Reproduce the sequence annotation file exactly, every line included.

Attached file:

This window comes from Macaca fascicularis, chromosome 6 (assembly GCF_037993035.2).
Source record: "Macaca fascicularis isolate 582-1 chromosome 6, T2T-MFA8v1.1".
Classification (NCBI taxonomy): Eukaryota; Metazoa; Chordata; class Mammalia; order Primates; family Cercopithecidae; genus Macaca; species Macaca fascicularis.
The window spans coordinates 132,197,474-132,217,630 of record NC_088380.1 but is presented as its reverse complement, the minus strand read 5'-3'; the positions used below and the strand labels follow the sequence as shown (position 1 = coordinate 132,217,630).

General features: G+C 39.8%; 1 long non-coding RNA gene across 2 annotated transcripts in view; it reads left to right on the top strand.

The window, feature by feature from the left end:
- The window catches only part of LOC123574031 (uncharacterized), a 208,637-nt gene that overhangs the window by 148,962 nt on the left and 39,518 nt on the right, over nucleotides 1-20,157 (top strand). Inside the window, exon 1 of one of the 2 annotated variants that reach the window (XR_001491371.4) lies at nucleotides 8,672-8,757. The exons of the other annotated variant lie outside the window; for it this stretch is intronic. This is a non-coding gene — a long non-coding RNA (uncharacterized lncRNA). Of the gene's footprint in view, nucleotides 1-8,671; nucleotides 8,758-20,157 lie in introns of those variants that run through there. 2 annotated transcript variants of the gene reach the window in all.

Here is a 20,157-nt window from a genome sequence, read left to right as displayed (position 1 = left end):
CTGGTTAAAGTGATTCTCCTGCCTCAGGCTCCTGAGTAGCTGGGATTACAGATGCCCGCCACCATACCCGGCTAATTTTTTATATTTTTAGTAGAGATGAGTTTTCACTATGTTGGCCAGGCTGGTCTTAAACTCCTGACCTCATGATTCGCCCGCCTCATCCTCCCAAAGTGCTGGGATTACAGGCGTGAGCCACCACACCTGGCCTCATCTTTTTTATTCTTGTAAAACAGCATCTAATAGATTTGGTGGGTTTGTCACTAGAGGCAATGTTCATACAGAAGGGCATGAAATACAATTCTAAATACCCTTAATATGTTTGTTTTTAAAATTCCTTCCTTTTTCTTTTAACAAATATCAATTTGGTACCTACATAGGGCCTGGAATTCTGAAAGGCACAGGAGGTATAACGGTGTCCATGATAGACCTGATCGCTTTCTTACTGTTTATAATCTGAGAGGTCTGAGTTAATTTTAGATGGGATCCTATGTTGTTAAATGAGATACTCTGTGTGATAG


This window comes from Macaca fascicularis, chromosome 6 (assembly GCF_037993035.2).
Source record: "Macaca fascicularis isolate 582-1 chromosome 6, T2T-MFA8v1.1".
Classification (NCBI taxonomy): Eukaryota; Metazoa; Chordata; class Mammalia; order Primates; family Cercopithecidae; genus Macaca; species Macaca fascicularis.
The window spans coordinates 132,197,474-132,217,630 of record NC_088380.1 but is presented as its reverse complement, the minus strand read 5'-3'; the positions used below and the strand labels follow the sequence as shown (position 1 = coordinate 132,217,630).

General features: G+C 39.8%; 1 long non-coding RNA gene across 2 annotated transcripts in view; it reads left to right on the top strand.

The window, feature by feature from the left end:
- The window catches only part of LOC123574031 (uncharacterized), a 208,637-nt gene that overhangs the window by 148,962 nt on the left and 39,518 nt on the right, over nucleotides 1-20,157 (top strand). Inside the window, exon 1 of one of the 2 annotated variants that reach the window (XR_001491371.4) lies at nucleotides 8,672-8,757. The exons of the other annotated variant lie outside the window; for it this stretch is intronic. This is a non-coding gene — a long non-coding RNA (uncharacterized lncRNA). Of the gene's footprint in view, nucleotides 1-8,671; nucleotides 8,758-20,157 lie in introns of those variants that run through there. 2 annotated transcript variants of the gene reach the window in all.

Here is a 20,157-nt window from a genome sequence, read left to right as displayed (position 1 = left end):
CTGGTTAAAGTGATTCTCCTGCCTCAGGCTCCTGAGTAGCTGGGATTACAGATGCCCGCCACCATACCCGGCTAATTTTTTATATTTTTAGTAGAGATGAGTTTTCACTATGTTGGCCAGGCTGGTCTTAAACTCCTGACCTCATGATTCGCCCGCCTCATCCTCCCAAAGTGCTGGGATTACAGGCGTGAGCCACCACACCTGGCCTCATCTTTTTTATTCTTGTAAAACAGCATCTAATAGATTTGGTGGGTTTGTCACTAGAGGCAATGTTCATACAGAAGGGCATGAAATACAATTCTAAATACCCTTAATATGTTTGTTTTTAAAATTCCTTCCTTTTTCTTTTAACAAATATCAATTTGGTACCTACATAGGGCCTGGAATTCTGAAAGGCACAGGAGGTATAACGGTGTCCATGATAGACCTGATCGCTTTCTTACTGTTTATAATCTGAGAGGTCTGAGTTAATTTTAGATGGGATCCTATGTTGTTAAATGAGATACTCTGTGTGATAG